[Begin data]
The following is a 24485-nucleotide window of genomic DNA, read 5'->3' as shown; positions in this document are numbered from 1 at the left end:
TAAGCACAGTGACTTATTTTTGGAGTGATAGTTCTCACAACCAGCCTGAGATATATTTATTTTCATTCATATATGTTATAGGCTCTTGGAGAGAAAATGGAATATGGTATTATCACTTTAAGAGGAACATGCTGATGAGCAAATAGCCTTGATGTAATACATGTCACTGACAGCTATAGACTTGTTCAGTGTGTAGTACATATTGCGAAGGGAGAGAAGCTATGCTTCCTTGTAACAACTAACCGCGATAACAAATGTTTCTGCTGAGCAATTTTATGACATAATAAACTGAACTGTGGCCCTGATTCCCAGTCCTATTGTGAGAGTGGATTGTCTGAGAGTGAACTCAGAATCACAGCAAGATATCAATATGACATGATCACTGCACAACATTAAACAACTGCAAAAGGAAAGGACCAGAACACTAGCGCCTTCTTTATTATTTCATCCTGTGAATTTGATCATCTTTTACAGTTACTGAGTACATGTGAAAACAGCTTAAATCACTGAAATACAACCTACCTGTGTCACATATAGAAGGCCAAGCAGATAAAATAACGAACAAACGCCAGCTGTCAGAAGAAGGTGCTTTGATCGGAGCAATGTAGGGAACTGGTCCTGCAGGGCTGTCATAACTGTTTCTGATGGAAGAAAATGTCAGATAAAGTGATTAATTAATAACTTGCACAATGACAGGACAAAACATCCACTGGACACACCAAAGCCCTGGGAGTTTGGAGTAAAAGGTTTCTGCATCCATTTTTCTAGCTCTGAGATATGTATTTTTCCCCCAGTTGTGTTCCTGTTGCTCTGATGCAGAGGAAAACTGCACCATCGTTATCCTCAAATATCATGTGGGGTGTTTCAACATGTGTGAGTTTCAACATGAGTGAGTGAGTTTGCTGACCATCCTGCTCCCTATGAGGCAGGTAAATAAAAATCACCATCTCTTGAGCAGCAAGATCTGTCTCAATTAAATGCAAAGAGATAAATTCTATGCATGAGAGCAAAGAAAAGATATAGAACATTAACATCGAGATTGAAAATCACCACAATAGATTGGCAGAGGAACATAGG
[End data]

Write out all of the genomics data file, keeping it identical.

The following is a 24485-nucleotide window of genomic DNA, read 5'->3' as shown; positions in this document are numbered from 1 at the left end:
TAAGCACAGTGACTTATTTTTGGAGTGATAGTTCTCACAACCAGCCTGAGATATATTTATTTTCATTCATATATGTTATAGGCTCTTGGAGAGAAAATGGAATATGGTATTATCACTTTAAGAGGAACATGCTGATGAGCAAATAGCCTTGATGTAATACATGTCACTGACAGCTATAGACTTGTTCAGTGTGTAGTACATATTGCGAAGGGAGAGAAGCTATGCTTCCTTGTAACAACTAACCGCGATAACAAATGTTTCTGCTGAGCAATTTTATGACATAATAAACTGAACTGTGGCCCTGATTCCCAGTCCTATTGTGAGAGTGGATTGTCTGAGAGTGAACTCAGAATCACAGCAAGATATCAATATGACATGATCACTGCACAACATTAAACAACTGCAAAAGGAAAGGACCAGAACACTAGCGCCTTCTTTATTATTTCATCCTGTGAATTTGATCATCTTTTACAGTTACTGAGTACATGTGAAAACAGCTTAAATCACTGAAATACAACCTACCTGTGTCACATATAGAAGGCCAAGCAGATAAAATAACGAACAAACGCCAGCTGTCAGAAGAAGGTGCTTTGATCGGAGCAATGTAGGGAACTGGTCCTGCAGGGCTGTCATAACTGTTTCTGATGGAAGAAAATGTCAGATAAAGTGATTAATTAATAACTTGCACAATGACAGGACAAAACATCCACTGGACACACCAAAGCCCTGGGAGTTTGGAGTAAAAGGTTTCTGCATCCATTTTTCTAGCTCTGAGATATGTATTTTTCCCCCAGTTGTGTTCCTGTTGCTCTGATGCAGAGGAAAACTGCACCATCGTTATCCTCAAATATCATGTGGGGTGTTTCAACATGTGTGAGTTTCAACATGAGTGAGTGAGTTTGCTGACCATCCTGCTCCCTATGAGGCAGGTAAATAAAAATCACCATCTCTTGAGCAGCAAGATCTGTCTCAATTAAATGCAAAGAGATAAATTCTATGCATGAGAGCAAAGAAAAGATATAGAACATTAACATCGAGATTGAAAATCACCACAATAGATTGGCAGAGGAACATAGG